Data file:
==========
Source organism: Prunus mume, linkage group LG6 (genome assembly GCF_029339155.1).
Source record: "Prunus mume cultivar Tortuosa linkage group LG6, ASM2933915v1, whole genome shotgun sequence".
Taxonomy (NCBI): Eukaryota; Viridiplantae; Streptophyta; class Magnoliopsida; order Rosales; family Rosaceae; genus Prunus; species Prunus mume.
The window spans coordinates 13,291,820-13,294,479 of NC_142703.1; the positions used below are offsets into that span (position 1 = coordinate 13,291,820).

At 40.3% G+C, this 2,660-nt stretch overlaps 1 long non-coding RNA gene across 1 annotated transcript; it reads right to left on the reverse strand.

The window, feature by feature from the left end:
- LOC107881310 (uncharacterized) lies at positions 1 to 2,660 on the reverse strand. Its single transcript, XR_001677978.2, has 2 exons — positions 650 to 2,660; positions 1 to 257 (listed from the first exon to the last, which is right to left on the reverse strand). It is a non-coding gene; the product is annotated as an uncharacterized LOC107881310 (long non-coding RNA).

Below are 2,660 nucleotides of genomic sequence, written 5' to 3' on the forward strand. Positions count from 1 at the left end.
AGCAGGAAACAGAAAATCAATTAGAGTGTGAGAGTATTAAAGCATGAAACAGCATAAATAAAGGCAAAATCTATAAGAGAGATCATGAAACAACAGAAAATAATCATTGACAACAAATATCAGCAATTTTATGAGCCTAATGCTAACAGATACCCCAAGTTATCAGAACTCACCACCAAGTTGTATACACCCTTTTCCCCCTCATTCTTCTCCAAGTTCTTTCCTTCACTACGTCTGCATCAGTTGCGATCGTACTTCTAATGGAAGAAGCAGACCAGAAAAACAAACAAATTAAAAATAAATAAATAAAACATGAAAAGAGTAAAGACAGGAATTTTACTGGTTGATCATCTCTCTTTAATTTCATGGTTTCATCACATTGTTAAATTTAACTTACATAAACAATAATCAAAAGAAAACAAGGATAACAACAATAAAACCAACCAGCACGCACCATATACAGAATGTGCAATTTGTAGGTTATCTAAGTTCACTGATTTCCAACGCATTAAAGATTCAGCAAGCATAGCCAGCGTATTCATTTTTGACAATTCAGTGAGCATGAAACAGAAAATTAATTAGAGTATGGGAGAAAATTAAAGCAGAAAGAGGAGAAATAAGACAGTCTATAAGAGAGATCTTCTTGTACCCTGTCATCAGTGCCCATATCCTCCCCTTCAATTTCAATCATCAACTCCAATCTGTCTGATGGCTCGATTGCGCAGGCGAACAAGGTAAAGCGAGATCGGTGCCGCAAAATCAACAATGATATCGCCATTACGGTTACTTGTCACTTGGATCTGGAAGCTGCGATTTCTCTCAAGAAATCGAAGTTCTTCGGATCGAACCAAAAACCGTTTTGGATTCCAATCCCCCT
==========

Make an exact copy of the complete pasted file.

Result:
Source organism: Prunus mume, linkage group LG6 (genome assembly GCF_029339155.1).
Source record: "Prunus mume cultivar Tortuosa linkage group LG6, ASM2933915v1, whole genome shotgun sequence".
Taxonomy (NCBI): Eukaryota; Viridiplantae; Streptophyta; class Magnoliopsida; order Rosales; family Rosaceae; genus Prunus; species Prunus mume.
The window spans coordinates 13,291,820-13,294,479 of NC_142703.1; the positions used below are offsets into that span (position 1 = coordinate 13,291,820).

At 40.3% G+C, this 2,660-nt stretch overlaps 1 long non-coding RNA gene across 1 annotated transcript; it reads right to left on the reverse strand.

The window, feature by feature from the left end:
- LOC107881310 (uncharacterized) lies at positions 1 to 2,660 on the reverse strand. Its single transcript, XR_001677978.2, has 2 exons — positions 650 to 2,660; positions 1 to 257 (listed from the first exon to the last, which is right to left on the reverse strand). It is a non-coding gene; the product is annotated as an uncharacterized LOC107881310 (long non-coding RNA).

Below are 2,660 nucleotides of genomic sequence, written 5' to 3' on the forward strand. Positions count from 1 at the left end.
AGCAGGAAACAGAAAATCAATTAGAGTGTGAGAGTATTAAAGCATGAAACAGCATAAATAAAGGCAAAATCTATAAGAGAGATCATGAAACAACAGAAAATAATCATTGACAACAAATATCAGCAATTTTATGAGCCTAATGCTAACAGATACCCCAAGTTATCAGAACTCACCACCAAGTTGTATACACCCTTTTCCCCCTCATTCTTCTCCAAGTTCTTTCCTTCACTACGTCTGCATCAGTTGCGATCGTACTTCTAATGGAAGAAGCAGACCAGAAAAACAAACAAATTAAAAATAAATAAATAAAACATGAAAAGAGTAAAGACAGGAATTTTACTGGTTGATCATCTCTCTTTAATTTCATGGTTTCATCACATTGTTAAATTTAACTTACATAAACAATAATCAAAAGAAAACAAGGATAACAACAATAAAACCAACCAGCACGCACCATATACAGAATGTGCAATTTGTAGGTTATCTAAGTTCACTGATTTCCAACGCATTAAAGATTCAGCAAGCATAGCCAGCGTATTCATTTTTGACAATTCAGTGAGCATGAAACAGAAAATTAATTAGAGTATGGGAGAAAATTAAAGCAGAAAGAGGAGAAATAAGACAGTCTATAAGAGAGATCTTCTTGTACCCTGTCATCAGTGCCCATATCCTCCCCTTCAATTTCAATCATCAACTCCAATCTGTCTGATGGCTCGATTGCGCAGGCGAACAAGGTAAAGCGAGATCGGTGCCGCAAAATCAACAATGATATCGCCATTACGGTTACTTGTCACTTGGATCTGGAAGCTGCGATTTCTCTCAAGAAATCGAAGTTCTTCGGATCGAACCAAAAACCGTTTTGGATTCCAATCCCCCT